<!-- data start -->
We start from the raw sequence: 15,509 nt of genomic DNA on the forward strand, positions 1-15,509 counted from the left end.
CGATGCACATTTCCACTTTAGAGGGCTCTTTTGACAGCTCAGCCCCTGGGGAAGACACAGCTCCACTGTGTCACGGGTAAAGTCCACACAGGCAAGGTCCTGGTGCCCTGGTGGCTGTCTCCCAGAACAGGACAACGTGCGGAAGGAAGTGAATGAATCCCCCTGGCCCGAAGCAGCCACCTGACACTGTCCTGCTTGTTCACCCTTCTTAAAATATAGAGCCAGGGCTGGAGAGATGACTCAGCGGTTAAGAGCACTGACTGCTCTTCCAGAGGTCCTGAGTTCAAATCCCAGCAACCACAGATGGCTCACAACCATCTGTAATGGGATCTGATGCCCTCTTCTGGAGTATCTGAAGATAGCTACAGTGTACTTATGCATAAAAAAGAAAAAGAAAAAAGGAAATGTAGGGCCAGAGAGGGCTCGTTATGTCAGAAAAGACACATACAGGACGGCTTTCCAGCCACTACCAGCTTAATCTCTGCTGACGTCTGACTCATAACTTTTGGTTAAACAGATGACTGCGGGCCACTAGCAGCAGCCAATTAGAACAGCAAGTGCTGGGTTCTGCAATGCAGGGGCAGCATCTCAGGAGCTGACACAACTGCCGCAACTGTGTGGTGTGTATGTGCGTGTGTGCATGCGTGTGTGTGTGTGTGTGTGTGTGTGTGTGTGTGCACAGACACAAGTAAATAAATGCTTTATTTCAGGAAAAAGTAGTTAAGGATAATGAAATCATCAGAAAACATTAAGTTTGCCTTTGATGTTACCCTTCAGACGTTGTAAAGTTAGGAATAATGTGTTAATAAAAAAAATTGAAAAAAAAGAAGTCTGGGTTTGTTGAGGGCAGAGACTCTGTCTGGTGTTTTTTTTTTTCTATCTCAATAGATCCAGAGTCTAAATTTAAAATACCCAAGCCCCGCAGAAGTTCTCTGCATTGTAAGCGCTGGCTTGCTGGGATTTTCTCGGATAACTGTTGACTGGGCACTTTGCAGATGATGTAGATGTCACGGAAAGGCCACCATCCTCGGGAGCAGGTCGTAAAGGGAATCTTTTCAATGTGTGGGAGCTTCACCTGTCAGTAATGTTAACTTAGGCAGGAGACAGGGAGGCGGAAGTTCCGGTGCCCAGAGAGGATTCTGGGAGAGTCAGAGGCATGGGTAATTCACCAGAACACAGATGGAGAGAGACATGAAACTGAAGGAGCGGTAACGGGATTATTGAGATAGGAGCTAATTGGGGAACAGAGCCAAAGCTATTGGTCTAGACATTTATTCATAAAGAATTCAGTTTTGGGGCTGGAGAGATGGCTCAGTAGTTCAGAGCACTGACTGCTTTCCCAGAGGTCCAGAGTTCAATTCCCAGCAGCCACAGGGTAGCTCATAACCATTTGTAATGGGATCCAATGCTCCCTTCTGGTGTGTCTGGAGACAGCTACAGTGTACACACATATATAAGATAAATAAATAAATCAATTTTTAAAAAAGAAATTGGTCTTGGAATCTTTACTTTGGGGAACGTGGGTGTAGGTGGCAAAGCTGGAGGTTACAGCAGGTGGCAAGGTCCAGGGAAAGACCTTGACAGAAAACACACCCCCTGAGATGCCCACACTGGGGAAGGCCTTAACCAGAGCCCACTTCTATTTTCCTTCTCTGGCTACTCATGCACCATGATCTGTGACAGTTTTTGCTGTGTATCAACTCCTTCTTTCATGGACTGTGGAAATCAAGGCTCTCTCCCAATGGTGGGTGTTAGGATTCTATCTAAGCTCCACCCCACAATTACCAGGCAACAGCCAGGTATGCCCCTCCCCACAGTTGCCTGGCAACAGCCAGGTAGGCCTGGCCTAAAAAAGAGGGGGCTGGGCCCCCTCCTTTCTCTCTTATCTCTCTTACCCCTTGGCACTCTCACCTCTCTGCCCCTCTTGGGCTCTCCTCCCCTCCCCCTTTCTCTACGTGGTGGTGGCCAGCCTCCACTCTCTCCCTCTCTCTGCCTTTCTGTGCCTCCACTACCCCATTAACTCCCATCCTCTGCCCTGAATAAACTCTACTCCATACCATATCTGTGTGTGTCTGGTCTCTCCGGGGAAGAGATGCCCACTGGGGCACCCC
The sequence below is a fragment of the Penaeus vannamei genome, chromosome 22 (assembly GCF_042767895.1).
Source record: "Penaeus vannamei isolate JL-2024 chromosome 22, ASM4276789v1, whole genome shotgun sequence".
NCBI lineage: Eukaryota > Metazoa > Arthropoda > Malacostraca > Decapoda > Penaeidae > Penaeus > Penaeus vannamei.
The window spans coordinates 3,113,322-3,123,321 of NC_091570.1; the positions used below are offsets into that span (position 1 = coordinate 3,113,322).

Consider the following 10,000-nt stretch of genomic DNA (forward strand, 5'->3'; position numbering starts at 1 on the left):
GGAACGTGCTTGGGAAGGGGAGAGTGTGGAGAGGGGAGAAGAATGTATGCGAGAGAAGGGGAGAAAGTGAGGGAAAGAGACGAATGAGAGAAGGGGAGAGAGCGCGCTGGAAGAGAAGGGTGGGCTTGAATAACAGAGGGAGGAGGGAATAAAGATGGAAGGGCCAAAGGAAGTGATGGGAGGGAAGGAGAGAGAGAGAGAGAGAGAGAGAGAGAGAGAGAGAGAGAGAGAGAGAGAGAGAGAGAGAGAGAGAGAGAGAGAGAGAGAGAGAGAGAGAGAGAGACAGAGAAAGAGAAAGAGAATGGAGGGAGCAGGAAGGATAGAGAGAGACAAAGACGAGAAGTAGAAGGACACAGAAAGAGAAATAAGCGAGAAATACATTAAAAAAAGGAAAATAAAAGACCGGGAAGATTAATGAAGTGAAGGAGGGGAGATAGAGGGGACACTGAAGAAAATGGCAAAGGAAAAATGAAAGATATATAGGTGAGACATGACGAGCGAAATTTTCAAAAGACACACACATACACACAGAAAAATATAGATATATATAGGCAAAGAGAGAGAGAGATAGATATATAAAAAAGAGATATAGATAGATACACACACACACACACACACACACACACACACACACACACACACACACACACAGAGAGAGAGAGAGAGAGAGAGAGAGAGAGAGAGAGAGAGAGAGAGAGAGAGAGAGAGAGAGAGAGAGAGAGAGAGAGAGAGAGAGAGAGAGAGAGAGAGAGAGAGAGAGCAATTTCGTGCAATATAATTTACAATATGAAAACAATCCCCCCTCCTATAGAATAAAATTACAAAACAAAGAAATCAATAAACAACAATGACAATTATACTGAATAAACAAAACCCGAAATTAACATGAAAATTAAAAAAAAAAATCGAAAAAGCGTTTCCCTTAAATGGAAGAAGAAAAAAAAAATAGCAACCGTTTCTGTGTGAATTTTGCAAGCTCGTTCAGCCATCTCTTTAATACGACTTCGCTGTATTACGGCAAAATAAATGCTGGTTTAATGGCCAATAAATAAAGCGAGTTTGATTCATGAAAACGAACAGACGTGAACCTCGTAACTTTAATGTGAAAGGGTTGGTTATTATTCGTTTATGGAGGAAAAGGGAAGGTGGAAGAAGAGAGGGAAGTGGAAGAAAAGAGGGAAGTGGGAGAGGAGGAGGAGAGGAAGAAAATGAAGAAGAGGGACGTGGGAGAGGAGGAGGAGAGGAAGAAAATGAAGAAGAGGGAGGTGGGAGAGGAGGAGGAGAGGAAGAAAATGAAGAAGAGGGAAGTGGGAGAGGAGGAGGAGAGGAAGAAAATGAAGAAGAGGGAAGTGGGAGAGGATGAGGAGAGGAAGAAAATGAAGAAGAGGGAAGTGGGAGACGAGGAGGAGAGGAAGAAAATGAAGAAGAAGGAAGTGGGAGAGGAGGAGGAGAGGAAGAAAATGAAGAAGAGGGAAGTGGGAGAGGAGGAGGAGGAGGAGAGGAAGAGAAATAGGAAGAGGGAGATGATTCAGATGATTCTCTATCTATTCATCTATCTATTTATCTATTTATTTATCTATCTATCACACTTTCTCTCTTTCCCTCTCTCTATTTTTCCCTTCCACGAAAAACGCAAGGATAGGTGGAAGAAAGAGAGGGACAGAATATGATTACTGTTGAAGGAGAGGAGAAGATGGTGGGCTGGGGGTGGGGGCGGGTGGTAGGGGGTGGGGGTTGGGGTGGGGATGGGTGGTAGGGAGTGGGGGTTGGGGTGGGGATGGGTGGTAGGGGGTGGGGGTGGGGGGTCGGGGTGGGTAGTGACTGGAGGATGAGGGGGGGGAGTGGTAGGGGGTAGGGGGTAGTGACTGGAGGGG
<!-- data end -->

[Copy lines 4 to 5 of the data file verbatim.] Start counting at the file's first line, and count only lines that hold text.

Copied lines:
Source record: "Penaeus vannamei isolate JL-2024 chromosome 22, ASM4276789v1, whole genome shotgun sequence".
NCBI lineage: Eukaryota > Metazoa > Arthropoda > Malacostraca > Decapoda > Penaeidae > Penaeus > Penaeus vannamei.